• The consecration of the principle of transfer in the form of land title of land in the private real estate domain of local authorities, for the purpose of residential use:

Residential land belonging to the private real estate domain of a territorial collectivity is transferred in the form of a land title (Article 56 DFL). This enshrines the land title as the only deed of ownership and minimizes disputes related to the existence of several deeds of ownership and / or enjoyment on the same plot.


  • The precision of the conditions of transfer of the land assigned and transferred to the Local Authorities:

Decree No. 2020-414/PT-RM of 31 December 2020 determines the conditions for the allocation of the private real estate domain of local authorities, whether it is land affected or transferred.


  • The prohibition of hoarding of land for the purpose of speculation for residential land:

Land grabbing for speculative purposes is prohibited by the provisions of article 57 of the Act, which prohibits the allocation of more than one parcel of land for residential use to the same individual. The allocation may exceptionally relate to two plots of land for residential use in the same urban planning operation, where the said land is contiguous and a necessity justifies it, but no more.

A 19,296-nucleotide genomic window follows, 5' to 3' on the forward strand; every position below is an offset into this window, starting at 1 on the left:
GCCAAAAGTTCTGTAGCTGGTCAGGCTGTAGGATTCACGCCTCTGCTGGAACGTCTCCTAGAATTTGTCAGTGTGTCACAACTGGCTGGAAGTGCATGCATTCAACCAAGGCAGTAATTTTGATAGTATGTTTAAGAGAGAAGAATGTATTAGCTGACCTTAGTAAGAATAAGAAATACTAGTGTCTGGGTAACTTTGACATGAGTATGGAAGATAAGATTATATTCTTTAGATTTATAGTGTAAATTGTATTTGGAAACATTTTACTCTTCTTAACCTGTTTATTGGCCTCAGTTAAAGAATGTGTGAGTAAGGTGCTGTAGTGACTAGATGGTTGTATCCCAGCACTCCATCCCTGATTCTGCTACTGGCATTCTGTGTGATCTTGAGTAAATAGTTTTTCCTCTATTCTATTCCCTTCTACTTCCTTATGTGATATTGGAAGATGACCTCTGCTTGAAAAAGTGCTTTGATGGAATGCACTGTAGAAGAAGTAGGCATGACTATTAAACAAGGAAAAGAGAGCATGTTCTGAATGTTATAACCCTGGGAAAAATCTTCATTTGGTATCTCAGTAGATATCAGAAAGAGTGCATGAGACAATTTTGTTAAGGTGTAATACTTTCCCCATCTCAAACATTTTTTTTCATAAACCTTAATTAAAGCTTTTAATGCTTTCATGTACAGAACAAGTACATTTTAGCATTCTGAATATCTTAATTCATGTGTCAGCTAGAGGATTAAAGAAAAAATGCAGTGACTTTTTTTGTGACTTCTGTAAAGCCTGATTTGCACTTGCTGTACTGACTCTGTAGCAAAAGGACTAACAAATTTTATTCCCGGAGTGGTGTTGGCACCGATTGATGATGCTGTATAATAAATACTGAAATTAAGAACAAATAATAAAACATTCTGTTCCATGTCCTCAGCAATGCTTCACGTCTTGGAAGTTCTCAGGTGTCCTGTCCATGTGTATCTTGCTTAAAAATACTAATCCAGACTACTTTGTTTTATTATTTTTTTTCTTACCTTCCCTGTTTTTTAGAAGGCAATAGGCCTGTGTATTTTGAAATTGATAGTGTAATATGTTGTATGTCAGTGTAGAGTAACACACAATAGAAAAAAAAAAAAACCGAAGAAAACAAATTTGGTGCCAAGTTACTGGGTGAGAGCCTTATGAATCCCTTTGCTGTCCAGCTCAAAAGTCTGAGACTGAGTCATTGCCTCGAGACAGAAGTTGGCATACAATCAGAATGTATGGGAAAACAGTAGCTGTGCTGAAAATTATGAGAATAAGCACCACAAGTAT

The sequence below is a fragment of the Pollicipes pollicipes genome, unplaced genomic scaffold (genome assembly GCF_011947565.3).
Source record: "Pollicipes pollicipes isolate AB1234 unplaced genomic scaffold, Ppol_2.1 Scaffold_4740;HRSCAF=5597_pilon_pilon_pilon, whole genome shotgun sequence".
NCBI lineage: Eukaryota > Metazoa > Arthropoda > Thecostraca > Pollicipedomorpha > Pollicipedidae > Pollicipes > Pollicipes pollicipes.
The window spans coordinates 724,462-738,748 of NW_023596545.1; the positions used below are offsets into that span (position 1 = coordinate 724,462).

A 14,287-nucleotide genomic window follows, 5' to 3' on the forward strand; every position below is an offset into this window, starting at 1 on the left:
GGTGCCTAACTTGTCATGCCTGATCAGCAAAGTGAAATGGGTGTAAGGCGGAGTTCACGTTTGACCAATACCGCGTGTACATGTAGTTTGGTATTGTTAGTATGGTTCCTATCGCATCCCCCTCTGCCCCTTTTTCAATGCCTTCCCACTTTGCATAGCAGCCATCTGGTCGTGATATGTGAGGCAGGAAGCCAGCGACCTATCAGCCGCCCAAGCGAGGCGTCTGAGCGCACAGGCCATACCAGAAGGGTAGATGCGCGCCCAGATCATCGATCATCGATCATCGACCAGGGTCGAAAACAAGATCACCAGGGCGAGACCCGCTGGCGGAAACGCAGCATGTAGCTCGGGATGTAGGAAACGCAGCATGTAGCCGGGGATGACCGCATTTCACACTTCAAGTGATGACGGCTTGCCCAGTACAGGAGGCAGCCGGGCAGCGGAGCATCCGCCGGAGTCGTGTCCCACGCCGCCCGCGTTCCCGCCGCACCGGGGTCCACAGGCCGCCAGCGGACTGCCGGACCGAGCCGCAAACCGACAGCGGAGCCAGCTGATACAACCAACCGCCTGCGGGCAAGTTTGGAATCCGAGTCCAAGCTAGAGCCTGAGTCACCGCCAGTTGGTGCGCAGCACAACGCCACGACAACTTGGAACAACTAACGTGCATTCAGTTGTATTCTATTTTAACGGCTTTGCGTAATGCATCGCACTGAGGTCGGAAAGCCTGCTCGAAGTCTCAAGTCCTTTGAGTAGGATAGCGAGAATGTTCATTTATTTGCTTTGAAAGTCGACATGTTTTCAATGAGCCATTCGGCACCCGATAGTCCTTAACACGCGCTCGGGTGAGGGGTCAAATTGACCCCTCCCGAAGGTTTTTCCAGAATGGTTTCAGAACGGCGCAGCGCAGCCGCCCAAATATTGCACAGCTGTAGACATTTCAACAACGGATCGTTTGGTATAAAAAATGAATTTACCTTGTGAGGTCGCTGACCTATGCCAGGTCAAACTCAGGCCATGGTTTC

• The adaptation of the State and Land Law to the regulations relating to stock accounting, the regulation of the sale of movable property of the State and Public Authorities admitted to the reform:

The sale of movable property admitted to the reform is made according to the rules of stock accounting. Thanks to the new law, the movable property of the State and local authorities can no longer be sold off. Previously, state vehicles, for example, could be reformed and sold at low prices; the new law puts an end to that.


  • The precision of the regulatory act and the authority empowered to authorize the sale of the movable property of the State and the Collectivities and the precision of the quality of the instrumental agent who must carry out the sale:

Article 68 of the DFL specifies the authorities responsible for the sale of reformed assets of the State and local authorities. This was not provided for in the old Code.


  • The introduction of the Land Single Window: